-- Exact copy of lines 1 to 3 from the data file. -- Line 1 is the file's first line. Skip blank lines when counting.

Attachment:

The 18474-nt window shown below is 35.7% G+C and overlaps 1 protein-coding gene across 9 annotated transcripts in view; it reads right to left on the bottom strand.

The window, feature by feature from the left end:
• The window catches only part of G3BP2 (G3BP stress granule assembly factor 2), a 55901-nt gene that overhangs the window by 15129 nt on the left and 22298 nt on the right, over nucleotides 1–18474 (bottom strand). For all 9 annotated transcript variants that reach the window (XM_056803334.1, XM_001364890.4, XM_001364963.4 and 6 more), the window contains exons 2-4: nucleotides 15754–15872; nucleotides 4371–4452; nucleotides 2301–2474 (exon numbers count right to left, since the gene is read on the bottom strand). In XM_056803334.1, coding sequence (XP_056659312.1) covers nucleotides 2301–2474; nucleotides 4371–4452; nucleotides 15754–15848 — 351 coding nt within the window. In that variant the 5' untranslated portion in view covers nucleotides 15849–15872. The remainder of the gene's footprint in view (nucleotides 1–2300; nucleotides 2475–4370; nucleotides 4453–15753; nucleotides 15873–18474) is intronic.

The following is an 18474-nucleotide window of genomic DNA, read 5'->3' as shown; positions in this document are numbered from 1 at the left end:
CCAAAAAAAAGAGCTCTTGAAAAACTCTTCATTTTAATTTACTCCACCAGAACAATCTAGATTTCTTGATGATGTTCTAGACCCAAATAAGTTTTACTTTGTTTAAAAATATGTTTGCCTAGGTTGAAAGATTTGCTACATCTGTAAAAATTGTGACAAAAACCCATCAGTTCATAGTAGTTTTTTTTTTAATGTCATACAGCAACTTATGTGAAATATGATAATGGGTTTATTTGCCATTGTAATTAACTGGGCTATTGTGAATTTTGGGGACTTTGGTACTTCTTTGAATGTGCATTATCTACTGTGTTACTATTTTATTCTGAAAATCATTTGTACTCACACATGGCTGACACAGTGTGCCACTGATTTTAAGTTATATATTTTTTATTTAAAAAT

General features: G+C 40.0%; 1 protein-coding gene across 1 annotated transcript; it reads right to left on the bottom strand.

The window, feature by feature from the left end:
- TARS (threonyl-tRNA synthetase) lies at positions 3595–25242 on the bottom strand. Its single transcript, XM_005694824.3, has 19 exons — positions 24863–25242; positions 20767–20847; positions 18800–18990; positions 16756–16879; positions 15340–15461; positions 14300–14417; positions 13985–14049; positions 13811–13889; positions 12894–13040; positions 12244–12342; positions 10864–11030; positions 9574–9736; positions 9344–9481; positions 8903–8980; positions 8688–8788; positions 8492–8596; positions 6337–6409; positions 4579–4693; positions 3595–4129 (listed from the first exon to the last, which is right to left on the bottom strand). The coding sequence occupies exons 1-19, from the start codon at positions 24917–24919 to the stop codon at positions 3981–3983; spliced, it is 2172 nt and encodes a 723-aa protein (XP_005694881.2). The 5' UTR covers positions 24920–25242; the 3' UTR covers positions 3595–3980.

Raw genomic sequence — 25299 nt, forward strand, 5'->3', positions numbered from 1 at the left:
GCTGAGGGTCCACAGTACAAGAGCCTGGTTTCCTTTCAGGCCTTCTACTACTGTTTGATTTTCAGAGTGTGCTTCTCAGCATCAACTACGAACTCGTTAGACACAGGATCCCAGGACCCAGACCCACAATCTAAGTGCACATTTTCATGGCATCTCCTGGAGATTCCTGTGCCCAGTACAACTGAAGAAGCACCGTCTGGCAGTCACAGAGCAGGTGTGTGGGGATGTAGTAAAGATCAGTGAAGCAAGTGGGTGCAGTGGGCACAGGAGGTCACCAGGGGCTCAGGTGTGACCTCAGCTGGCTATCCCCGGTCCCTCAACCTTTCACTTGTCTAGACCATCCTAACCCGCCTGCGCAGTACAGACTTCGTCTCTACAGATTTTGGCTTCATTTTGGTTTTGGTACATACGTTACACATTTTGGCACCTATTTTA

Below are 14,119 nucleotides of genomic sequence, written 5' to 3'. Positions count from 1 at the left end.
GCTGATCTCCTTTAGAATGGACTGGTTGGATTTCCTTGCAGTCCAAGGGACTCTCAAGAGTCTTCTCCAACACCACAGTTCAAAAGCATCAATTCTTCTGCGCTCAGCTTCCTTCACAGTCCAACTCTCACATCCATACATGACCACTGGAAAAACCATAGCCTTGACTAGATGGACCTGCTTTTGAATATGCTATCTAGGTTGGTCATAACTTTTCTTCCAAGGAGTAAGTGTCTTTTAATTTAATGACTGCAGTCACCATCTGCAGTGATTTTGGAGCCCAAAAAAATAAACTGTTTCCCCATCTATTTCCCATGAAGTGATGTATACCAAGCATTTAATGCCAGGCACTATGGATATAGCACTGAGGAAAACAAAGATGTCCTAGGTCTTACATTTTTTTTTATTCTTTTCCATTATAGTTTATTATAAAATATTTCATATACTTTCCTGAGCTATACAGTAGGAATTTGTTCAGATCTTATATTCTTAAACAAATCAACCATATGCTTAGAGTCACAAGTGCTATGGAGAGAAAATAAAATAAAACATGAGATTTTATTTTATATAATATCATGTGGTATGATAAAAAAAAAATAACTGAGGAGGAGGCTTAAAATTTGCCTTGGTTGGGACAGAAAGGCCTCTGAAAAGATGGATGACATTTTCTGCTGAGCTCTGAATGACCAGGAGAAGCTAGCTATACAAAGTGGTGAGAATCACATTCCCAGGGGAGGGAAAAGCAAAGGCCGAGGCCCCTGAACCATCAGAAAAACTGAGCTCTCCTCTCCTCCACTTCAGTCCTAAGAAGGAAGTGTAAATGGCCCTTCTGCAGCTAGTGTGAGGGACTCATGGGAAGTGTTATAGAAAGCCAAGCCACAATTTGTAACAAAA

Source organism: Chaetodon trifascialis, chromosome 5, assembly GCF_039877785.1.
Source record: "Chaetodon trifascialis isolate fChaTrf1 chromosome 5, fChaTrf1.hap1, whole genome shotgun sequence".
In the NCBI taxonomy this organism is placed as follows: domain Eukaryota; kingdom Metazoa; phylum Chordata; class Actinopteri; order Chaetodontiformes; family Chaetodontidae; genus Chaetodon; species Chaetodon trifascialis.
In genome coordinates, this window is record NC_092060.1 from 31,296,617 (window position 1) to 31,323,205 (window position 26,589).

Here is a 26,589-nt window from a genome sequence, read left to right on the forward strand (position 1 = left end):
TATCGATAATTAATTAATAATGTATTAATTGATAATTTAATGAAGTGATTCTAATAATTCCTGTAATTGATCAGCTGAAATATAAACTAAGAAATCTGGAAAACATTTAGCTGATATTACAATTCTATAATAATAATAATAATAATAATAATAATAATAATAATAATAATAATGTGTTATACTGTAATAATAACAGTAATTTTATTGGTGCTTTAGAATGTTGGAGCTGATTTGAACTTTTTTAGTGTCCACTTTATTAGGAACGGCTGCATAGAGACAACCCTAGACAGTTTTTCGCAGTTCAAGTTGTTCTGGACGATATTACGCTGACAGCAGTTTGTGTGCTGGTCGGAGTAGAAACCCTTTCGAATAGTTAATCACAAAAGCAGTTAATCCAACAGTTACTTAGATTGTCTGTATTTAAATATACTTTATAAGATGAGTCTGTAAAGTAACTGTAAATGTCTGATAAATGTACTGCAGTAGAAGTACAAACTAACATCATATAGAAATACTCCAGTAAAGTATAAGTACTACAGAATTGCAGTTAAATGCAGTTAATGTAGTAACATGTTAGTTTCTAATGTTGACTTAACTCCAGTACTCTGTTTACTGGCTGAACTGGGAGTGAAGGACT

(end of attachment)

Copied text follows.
The 18474-nt window shown below is 35.7% G+C and overlaps 1 protein-coding gene across 9 annotated transcripts in view; it reads right to left on the bottom strand.

The window, feature by feature from the left end:
• The window catches only part of G3BP2 (G3BP stress granule assembly factor 2), a 55901-nt gene that overhangs the window by 15129 nt on the left and 22298 nt on the right, over nucleotides 1–18474 (bottom strand). For all 9 annotated transcript variants that reach the window (XM_056803334.1, XM_001364890.4, XM_001364963.4 and 6 more), the window contains exons 2-4: nucleotides 15754–15872; nucleotides 4371–4452; nucleotides 2301–2474 (exon numbers count right to left, since the gene is read on the bottom strand). In XM_056803334.1, coding sequence (XP_056659312.1) covers nucleotides 2301–2474; nucleotides 4371–4452; nucleotides 15754–15848 — 351 coding nt within the window. In that variant the 5' untranslated portion in view covers nucleotides 15849–15872. The remainder of the gene's footprint in view (nucleotides 1–2300; nucleotides 2475–4370; nucleotides 4453–15753; nucleotides 15873–18474) is intronic.